Culture
The tour was organised as part of the 38th Natya Kala Conference convened by Srinidhi Chidambaram and was led by historian and writer V Sriram.

A group of enthusiastic dancers and history lovers traversed around Thiruvottiyur’s famed Thyagarajar Swamy temple as part of a tour organised by the 38th Natya Kala Conference on December 29, 2018. The 38th Natya Kala Conference was organised and convened by Srinidhi Chidambaram, a prominent dancer from the city. This tour was led by historian and writer V Sriram. 

Forming the northern boundaries of Chennai, this neighbourhood is one of the oldest on the Coromandel coast, we learn. Sriram explains the origins behind the name - ‘Ottri Oor' in Tamil means mortgage land - adding that this area was once exempted from taxes by the kings.

The temple in Thiruvottiyur has an interesting mix of influences, beginning with the Pallavas, early Cholas, Rashtrakutas, later Cholas, Vijayanagara kings and then the Nayakas. The temple also has a continuous recorded history of various timelines, beginning from the 7th century.

Sriram tells us that the temple’s architecture is quite intriguing, indicating that the temple was probably two different structures at some point in time. Constructed over a period of time, the gopuram (entrance tower), built no later than the 15th century, is completely out of alignment from the inner structures, indicating that the present structure was once different temples.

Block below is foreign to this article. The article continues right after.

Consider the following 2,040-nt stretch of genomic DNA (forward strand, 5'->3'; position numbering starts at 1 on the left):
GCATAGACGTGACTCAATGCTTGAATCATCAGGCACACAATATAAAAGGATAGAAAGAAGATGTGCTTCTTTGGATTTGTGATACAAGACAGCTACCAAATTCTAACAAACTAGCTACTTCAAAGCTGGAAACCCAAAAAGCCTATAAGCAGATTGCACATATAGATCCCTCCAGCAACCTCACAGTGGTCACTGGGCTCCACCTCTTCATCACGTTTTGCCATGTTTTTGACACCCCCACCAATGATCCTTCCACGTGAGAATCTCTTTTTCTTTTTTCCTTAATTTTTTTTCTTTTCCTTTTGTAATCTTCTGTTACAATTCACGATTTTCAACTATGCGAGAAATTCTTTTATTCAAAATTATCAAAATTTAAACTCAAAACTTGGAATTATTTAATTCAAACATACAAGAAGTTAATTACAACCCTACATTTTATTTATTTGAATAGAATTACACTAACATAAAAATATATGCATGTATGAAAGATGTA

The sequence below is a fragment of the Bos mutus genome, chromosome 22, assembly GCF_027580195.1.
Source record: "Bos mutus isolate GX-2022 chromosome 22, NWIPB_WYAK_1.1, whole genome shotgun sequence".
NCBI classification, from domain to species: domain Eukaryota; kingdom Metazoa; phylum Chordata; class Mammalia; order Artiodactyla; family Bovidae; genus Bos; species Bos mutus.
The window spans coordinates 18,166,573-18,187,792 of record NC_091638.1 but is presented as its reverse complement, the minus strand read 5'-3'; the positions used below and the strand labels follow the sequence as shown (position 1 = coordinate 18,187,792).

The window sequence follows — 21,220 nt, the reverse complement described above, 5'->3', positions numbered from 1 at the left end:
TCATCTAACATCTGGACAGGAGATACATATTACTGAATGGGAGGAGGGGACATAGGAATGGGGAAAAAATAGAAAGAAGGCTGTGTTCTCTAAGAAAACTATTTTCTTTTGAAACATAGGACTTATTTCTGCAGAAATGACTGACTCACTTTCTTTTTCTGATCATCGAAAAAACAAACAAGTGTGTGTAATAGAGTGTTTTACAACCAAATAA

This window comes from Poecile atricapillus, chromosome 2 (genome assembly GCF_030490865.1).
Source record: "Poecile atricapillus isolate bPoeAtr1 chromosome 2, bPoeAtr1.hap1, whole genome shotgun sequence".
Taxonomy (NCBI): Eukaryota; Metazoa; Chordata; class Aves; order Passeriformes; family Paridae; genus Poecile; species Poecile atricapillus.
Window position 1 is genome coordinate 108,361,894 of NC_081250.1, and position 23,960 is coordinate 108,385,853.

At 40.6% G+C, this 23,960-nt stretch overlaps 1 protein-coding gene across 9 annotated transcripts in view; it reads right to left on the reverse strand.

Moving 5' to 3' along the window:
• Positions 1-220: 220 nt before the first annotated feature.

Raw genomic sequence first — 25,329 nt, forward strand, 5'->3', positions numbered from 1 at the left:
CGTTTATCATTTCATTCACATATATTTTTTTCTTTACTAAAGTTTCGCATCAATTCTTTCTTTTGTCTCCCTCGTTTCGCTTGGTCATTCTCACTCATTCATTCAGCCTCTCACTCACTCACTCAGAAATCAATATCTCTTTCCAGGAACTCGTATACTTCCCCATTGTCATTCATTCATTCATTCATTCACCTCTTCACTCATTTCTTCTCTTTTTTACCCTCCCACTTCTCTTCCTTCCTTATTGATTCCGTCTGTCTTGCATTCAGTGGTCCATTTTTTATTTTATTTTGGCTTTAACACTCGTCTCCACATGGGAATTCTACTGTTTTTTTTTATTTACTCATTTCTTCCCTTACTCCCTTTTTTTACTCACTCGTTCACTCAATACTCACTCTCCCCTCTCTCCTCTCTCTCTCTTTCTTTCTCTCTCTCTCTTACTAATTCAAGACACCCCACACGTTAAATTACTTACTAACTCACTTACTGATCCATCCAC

photo courtesy: vadivudaiamman.tnhrce.in

This Thyagaraja temple in Thiruvottiyur is a lot like the famous Thyagarajar temple in Thiruvarur. Drawing attention to the importance of dance in this temple, Sriram explains the different interesting ways in which the deities are brought out in procession from these temples.

“The Thyagesha here is known as the Oodum Thyagar (the one who runs) while in Thiruvanmiyur, he is called the Aadum Thyagar. And since Thyagarajar has to be worshipped with dance, you will also notice that several kritis in Carnatic music were written for him,” he says.

Interestingly, the dance styles in which Thyagarajar - God of Dance - is brought out in a procession outside the respective temples are varied.

There’s Ajabathaanam which resembles the dance of Thyagaraja resting on Vishnu’s chest; Unmathanathaanam that looks like the dance of an intoxicated person; Vilathithaanam like that of the waves on the ocean; Kukunathaanam like that of a cock; Brunganathaanam is a dance that is styled to look like a bee hovering over a flower; Kamalanaanathaanam will remind you of a lotus swaying to the breeze; and finally Hamsapthanathaanam that looks like the dainty gait of a swan.

The temple in Thiruvottriyur has a recorded history of dance performances since the 10th century. “There are also records of how many women were dedicated here as dancers, what were their hierarchies, etc,” says Sriram.

This very temple had three levels of Devadasis, whose responsibilities ranged from performing to cleaning the temple premises. The Thali Illar or the Pathi Illar formed the top rung of Devadasi women in this temple. Their responsibilities included the ‘Sandhikunnipam’ or the evening dance and Sriram adds that there are verses that lead us to believe these women also performed puja for the deities. “The Kumba aarati was not done by priests but instead by these women,” he claims.